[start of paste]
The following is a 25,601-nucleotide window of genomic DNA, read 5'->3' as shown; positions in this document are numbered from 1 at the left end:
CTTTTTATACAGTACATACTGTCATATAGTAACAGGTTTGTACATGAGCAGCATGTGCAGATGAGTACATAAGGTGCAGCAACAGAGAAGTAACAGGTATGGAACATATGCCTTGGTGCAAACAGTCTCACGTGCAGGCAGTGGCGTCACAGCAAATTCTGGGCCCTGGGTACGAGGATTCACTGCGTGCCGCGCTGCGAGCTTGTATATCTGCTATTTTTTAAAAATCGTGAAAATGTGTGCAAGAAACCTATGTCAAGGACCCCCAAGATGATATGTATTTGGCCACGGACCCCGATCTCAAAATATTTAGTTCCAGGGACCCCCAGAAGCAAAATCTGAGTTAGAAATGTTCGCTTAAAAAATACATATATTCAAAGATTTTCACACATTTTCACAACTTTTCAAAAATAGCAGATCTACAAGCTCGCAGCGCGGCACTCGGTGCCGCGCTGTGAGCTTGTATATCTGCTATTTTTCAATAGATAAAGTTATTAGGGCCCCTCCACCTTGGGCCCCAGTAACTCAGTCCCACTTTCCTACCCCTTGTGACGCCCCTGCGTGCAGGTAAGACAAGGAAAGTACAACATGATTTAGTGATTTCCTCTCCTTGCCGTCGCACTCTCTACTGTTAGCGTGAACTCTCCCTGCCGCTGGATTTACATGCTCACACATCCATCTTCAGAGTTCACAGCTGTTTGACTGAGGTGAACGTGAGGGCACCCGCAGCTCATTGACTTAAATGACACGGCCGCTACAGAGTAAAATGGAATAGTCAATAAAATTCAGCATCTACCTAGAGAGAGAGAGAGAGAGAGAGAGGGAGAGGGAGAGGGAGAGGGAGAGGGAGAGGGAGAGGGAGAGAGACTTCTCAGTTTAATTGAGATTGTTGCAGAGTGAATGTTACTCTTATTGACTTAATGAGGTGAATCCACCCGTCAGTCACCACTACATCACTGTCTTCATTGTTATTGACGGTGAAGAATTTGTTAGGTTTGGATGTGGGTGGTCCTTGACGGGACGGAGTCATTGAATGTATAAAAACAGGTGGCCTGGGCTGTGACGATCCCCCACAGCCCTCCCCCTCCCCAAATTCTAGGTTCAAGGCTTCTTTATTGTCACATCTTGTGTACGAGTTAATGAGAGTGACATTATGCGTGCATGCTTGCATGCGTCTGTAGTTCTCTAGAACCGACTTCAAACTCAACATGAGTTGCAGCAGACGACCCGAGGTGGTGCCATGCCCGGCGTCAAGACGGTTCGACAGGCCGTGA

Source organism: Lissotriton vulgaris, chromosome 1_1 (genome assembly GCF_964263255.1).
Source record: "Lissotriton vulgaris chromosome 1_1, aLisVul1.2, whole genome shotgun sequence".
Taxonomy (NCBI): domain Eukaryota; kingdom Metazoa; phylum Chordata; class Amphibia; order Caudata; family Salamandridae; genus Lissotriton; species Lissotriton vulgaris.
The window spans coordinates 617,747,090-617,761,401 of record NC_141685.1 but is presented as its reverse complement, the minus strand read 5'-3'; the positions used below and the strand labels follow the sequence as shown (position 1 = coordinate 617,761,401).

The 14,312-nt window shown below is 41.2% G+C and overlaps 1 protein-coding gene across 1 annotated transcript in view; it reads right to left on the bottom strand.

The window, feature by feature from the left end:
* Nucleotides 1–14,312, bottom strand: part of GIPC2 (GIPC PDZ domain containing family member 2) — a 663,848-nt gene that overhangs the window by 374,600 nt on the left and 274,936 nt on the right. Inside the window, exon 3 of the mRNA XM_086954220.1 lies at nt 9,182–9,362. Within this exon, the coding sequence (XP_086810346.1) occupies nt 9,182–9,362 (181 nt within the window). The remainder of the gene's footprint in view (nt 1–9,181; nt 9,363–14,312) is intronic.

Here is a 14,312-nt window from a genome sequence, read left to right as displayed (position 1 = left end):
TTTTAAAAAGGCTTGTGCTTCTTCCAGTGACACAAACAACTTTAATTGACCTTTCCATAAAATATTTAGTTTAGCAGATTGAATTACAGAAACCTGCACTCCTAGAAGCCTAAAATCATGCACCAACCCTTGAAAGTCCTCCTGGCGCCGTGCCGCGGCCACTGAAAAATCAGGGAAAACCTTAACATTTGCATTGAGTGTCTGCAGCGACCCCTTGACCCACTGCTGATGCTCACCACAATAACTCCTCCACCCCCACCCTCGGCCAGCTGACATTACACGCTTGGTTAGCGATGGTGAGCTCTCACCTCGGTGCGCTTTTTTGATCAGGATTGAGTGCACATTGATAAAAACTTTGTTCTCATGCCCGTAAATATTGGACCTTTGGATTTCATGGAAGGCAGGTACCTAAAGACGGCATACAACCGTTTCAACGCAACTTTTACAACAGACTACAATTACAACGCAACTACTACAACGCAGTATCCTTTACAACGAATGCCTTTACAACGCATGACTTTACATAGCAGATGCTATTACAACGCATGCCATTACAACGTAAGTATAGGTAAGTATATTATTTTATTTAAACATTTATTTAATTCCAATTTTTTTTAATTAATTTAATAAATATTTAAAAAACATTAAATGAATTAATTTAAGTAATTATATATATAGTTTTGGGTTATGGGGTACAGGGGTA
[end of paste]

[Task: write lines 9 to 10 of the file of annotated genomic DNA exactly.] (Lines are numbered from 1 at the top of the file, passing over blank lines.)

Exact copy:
* Nucleotides 1–14,312, bottom strand: part of GIPC2 (GIPC PDZ domain containing family member 2) — a 663,848-nt gene that overhangs the window by 374,600 nt on the left and 274,936 nt on the right. Inside the window, exon 3 of the mRNA XM_086954220.1 lies at nt 9,182–9,362. Within this exon, the coding sequence (XP_086810346.1) occupies nt 9,182–9,362 (181 nt within the window). The remainder of the gene's footprint in view (nt 1–9,181; nt 9,363–14,312) is intronic.

Here is a 14,312-nt window from a genome sequence, read left to right as displayed (position 1 = left end):